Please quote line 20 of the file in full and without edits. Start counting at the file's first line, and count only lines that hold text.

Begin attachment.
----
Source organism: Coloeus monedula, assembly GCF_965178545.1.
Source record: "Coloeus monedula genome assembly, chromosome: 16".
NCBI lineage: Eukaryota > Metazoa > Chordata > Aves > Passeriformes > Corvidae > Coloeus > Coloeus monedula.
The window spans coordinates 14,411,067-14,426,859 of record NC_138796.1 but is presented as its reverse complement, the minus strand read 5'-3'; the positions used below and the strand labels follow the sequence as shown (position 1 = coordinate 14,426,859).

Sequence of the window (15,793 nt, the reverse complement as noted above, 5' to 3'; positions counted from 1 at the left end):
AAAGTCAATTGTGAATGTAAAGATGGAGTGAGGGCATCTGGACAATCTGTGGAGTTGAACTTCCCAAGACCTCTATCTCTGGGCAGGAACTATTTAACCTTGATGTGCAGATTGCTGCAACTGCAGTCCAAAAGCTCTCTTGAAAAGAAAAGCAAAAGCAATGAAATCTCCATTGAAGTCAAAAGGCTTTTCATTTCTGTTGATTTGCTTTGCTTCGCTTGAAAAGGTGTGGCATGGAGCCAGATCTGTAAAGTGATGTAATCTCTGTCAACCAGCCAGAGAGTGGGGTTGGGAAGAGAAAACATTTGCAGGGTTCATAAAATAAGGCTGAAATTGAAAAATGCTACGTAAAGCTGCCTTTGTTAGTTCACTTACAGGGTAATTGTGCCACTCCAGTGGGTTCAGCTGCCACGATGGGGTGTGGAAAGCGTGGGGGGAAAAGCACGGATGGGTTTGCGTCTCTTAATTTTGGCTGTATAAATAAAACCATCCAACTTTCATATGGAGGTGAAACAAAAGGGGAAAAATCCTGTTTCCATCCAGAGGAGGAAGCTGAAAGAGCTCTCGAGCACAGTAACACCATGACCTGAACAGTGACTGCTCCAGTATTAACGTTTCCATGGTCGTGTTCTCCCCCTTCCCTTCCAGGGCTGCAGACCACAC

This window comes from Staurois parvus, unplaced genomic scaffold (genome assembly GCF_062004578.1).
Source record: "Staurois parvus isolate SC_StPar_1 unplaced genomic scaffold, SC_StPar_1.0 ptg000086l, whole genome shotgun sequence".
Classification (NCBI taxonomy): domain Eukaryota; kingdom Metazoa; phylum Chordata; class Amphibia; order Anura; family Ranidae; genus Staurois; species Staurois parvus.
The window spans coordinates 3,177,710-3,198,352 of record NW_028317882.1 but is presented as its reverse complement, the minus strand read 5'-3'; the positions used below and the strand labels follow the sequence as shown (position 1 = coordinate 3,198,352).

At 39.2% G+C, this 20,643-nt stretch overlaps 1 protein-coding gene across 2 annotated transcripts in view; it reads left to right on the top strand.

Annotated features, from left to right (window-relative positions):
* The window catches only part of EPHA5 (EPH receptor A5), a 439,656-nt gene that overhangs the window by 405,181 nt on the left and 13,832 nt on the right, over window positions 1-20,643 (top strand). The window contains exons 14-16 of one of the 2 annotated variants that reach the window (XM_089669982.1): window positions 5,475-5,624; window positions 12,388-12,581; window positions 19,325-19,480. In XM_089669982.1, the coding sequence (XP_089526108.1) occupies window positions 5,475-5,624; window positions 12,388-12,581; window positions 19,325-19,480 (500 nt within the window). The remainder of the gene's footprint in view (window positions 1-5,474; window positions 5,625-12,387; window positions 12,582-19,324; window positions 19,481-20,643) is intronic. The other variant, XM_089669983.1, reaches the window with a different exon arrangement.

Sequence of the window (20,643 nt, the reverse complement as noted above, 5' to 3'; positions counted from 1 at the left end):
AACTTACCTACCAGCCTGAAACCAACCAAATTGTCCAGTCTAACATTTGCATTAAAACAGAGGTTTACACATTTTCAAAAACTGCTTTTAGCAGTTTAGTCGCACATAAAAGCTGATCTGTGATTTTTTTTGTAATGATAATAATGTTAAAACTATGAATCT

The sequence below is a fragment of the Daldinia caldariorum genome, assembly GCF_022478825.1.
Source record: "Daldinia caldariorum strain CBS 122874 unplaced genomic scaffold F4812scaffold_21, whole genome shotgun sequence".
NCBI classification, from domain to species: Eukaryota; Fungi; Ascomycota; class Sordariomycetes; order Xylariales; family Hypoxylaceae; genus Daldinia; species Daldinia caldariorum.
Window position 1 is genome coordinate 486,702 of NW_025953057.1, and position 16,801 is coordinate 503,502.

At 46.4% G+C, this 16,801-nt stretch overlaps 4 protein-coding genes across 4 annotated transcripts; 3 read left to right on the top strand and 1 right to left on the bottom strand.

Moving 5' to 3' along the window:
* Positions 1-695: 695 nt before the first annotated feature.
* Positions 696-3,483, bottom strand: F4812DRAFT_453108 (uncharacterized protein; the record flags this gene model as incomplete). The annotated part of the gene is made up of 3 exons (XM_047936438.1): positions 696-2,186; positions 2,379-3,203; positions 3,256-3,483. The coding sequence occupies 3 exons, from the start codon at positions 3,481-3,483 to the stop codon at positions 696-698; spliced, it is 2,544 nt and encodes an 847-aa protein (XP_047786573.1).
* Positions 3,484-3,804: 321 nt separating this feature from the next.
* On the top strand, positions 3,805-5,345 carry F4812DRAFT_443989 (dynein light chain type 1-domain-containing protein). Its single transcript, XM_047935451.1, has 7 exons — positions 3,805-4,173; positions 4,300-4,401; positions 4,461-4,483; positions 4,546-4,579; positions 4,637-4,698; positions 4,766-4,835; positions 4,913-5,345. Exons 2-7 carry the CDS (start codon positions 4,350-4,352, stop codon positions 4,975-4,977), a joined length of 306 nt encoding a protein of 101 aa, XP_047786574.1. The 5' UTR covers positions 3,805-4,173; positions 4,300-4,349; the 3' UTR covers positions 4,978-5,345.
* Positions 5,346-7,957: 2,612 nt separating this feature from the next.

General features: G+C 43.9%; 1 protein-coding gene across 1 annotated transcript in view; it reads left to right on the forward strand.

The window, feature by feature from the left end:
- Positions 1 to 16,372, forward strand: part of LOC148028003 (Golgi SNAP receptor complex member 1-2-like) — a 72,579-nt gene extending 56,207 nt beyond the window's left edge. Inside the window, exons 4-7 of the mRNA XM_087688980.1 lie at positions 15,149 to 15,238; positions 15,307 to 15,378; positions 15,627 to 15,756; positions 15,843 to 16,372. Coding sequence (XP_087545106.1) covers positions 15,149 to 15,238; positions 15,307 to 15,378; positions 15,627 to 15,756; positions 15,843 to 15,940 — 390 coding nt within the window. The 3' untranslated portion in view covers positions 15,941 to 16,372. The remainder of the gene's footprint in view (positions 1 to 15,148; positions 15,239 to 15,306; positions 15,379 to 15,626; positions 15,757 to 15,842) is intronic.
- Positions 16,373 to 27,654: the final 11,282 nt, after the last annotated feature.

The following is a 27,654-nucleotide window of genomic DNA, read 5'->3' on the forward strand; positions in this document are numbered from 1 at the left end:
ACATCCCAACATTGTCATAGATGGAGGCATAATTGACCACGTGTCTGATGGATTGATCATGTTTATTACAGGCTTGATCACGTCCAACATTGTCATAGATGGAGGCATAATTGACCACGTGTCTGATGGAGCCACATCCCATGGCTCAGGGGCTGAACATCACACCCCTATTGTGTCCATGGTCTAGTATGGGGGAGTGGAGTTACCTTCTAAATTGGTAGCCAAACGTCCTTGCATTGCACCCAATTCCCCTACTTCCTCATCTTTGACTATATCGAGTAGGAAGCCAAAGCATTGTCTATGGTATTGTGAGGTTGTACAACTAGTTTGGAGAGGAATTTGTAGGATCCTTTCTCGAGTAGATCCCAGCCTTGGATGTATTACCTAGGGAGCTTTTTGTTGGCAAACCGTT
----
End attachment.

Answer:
At 46.4% G+C, this 16,801-nt stretch overlaps 4 protein-coding genes across 4 annotated transcripts; 3 read left to right on the top strand and 1 right to left on the bottom strand.